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I was reading English translation of Michael PsellusDialogue on Operation of Demons [1]. In the past I have explored the subject pretty much on my own (see Indian Gift, Visitations and especially Down the Sea Sallow), and now I’ve turned to experts. So I am reading Psellus, Byzantine scholar of XI century, and then in a footnote I am running into: “autopsy, i.e. intuition”. And I go: “What? Autopsy means intuition?”
The modern meaning of the word appears so strikingly different from one used in the past. Then I thought, sure, Autopsia ought to mean intuition, as a faculty of a free soul. But why do we use it in such a different sense? I thought about it and I thought that I’ve got it right.


My guess went that Autopsia actually means “free soul”, something that happens upon our death, when we are no longer confined to our body, or to the space-time limits of this realm. So, I surmised, the original term, autopsy examination, must have a different meaning, an inquiry into a reason of autopsy, i.e. freeing of a soul. Which, by all means, is a better word than death. Of course, in the process of the usage, the second word (examination) eventually fell off.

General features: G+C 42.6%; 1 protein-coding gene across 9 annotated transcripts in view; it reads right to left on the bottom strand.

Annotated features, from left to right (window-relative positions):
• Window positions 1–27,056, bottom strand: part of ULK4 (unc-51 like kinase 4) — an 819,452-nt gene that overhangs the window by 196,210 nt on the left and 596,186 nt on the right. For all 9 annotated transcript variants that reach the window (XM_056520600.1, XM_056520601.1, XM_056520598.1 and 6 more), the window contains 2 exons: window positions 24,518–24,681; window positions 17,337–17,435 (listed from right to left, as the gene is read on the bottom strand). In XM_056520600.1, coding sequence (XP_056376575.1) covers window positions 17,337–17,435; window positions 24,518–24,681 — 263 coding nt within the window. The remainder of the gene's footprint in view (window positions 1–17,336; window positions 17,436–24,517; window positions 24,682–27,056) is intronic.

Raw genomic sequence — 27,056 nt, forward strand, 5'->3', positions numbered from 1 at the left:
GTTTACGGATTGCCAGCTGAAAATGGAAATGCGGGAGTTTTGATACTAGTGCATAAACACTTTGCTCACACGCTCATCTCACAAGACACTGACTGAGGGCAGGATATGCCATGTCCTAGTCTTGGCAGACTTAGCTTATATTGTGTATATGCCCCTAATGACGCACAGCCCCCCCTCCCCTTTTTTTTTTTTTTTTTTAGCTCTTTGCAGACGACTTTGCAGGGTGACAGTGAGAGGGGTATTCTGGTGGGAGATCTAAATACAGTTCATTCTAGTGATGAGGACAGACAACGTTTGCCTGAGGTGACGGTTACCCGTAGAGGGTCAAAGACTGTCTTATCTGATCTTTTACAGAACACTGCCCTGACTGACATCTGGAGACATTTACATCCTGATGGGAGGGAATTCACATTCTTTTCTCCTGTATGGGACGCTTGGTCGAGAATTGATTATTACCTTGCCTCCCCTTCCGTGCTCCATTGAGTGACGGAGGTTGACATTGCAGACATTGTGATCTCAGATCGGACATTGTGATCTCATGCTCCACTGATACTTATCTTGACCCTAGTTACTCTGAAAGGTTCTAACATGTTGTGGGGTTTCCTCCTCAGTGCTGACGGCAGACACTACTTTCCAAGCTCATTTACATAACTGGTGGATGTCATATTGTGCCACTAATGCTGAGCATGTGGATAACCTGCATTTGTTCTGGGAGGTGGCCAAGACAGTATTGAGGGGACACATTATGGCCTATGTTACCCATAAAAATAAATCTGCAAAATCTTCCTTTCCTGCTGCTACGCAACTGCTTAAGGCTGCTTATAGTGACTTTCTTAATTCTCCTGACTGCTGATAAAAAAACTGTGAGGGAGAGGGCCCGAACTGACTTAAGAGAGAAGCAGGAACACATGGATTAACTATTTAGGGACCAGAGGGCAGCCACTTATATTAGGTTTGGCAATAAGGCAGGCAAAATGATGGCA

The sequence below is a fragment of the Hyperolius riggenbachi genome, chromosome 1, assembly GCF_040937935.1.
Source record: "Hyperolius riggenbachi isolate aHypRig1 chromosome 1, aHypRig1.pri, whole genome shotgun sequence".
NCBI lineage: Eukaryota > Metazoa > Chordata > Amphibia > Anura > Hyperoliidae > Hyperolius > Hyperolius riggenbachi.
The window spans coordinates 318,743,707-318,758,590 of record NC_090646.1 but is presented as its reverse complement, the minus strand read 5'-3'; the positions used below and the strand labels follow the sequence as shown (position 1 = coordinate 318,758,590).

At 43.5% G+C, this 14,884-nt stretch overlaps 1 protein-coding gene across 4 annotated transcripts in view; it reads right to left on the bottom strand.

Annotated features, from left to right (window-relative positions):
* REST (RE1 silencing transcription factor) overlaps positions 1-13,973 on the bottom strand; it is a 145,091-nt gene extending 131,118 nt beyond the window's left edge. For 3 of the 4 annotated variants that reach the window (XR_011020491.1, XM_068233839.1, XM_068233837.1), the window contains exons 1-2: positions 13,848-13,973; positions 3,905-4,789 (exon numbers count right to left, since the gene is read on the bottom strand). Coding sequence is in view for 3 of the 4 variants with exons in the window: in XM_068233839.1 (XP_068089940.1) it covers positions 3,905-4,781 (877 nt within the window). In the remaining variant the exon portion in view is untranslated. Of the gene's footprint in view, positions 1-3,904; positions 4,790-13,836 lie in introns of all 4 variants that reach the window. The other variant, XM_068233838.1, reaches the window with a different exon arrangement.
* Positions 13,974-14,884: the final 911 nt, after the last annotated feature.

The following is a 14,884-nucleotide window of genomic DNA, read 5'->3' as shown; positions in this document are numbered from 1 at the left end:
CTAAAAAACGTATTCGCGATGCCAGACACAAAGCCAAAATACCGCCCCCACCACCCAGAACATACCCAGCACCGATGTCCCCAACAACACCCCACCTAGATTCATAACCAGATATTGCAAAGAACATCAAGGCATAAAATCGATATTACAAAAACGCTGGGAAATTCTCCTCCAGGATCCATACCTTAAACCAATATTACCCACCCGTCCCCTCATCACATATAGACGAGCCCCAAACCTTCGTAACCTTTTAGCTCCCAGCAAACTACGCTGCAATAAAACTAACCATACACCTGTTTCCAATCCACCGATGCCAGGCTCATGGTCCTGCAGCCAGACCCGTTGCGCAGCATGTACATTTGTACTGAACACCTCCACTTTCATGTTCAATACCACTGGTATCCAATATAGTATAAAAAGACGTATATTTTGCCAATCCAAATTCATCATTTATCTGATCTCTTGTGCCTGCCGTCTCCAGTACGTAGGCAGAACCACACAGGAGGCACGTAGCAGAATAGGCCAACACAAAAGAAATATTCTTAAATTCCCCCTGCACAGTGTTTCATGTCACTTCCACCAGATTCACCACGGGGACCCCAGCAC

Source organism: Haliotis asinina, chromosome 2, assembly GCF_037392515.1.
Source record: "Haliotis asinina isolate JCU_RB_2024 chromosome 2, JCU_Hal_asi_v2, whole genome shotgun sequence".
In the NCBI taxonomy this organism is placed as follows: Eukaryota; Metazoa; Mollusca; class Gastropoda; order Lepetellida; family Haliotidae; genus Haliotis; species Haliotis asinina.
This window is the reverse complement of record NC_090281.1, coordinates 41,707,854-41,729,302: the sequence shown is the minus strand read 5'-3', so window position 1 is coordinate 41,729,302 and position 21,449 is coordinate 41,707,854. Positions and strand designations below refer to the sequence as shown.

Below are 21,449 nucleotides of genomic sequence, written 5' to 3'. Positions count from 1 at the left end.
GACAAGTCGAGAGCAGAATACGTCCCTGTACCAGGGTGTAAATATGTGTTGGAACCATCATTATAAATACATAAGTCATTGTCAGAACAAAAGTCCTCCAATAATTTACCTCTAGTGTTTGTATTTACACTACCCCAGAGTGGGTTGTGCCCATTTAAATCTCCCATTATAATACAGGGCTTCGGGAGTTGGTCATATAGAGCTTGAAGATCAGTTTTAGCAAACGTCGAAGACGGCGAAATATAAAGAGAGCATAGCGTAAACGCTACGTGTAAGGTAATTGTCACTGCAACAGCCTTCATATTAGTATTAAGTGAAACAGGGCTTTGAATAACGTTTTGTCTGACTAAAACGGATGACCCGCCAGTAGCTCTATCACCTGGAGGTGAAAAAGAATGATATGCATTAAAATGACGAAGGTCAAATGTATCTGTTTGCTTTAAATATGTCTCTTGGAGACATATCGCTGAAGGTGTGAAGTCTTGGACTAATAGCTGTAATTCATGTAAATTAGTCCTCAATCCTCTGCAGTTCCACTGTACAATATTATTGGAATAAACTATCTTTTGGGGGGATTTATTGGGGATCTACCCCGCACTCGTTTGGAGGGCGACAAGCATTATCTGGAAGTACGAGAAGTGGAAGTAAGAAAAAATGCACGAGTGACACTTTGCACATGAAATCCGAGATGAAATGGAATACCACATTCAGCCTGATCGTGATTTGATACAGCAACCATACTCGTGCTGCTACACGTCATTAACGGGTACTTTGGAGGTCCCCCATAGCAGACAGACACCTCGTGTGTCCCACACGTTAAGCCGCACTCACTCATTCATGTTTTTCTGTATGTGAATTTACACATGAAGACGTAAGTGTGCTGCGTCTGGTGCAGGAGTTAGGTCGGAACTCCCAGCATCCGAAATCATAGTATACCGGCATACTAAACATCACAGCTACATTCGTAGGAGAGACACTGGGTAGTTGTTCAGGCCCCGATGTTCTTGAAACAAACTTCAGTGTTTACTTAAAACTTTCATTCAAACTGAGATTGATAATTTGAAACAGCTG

I found this change of the meaning quite amazing, something that I would never think of, although I had written a piece with important part played by an autopsy (The Farmer). Yet, I felt like I ought to check the dictionary. And when I did, I found that Greek autopsia means seeing for oneself since auto means “self” and opsis means “sight” [2], nothing even close to a free soul or death. What a brainfart!

I still admit that autopsy is a cool word for intuition. As for the death, maybe one day it will evolve into eleuteropsychosis, from Greek excubepoco, eleuterod, which means to liberate, but for now it will stay where it is.

[1] Byzantine Magic: Michael Psellus on the Operation of Demons, translatedby Marcus Collisson, Golden Hoard Press, 2010, p.81.

[2] The American Heritage Dictionary, Second College Edition, Houghton Mifflin Company, Boston, 1991, pp.143-144.

Bela Abel


 


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